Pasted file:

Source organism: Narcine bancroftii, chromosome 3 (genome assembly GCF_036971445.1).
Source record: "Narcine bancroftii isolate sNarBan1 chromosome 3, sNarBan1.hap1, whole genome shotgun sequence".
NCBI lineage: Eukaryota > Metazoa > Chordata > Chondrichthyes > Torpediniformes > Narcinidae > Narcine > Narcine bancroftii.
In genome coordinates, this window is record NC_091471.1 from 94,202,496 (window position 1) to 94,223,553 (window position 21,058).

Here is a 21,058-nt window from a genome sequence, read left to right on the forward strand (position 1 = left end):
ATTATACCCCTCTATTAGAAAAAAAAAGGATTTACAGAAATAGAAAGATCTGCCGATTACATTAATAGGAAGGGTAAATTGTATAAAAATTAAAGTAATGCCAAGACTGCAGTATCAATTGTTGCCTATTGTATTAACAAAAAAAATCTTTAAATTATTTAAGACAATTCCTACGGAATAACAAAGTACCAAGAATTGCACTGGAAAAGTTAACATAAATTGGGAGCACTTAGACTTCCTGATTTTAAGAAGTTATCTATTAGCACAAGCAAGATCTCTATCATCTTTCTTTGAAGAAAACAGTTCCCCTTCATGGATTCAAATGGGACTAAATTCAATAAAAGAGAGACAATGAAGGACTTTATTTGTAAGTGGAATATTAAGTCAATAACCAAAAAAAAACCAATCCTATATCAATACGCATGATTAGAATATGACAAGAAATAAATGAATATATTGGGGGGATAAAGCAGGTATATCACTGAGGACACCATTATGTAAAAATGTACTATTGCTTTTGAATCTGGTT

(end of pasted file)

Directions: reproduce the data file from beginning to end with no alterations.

Source organism: Narcine bancroftii, chromosome 3 (genome assembly GCF_036971445.1).
Source record: "Narcine bancroftii isolate sNarBan1 chromosome 3, sNarBan1.hap1, whole genome shotgun sequence".
NCBI lineage: Eukaryota > Metazoa > Chordata > Chondrichthyes > Torpediniformes > Narcinidae > Narcine > Narcine bancroftii.
In genome coordinates, this window is record NC_091471.1 from 94,202,496 (window position 1) to 94,223,553 (window position 21,058).

Here is a 21,058-nt window from a genome sequence, read left to right on the forward strand (position 1 = left end):
ATTATACCCCTCTATTAGAAAAAAAAAGGATTTACAGAAATAGAAAGATCTGCCGATTACATTAATAGGAAGGGTAAATTGTATAAAAATTAAAGTAATGCCAAGACTGCAGTATCAATTGTTGCCTATTGTATTAACAAAAAAAATCTTTAAATTATTTAAGACAATTCCTACGGAATAACAAAGTACCAAGAATTGCACTGGAAAAGTTAACATAAATTGGGAGCACTTAGACTTCCTGATTTTAAGAAGTTATCTATTAGCACAAGCAAGATCTCTATCATCTTTCTTTGAAGAAAACAGTTCCCCTTCATGGATTCAAATGGGACTAAATTCAATAAAAGAGAGACAATGAAGGACTTTATTTGTAAGTGGAATATTAAGTCAATAACCAAAAAAAAACCAATCCTATATCAATACGCATGATTAGAATATGACAAGAAATAAATGAATATATTGGGGGGATAAAGCAGGTATATCACTGAGGACACCATTATGTAAAAATGTACTATTGCTTTTGAATCTGGTT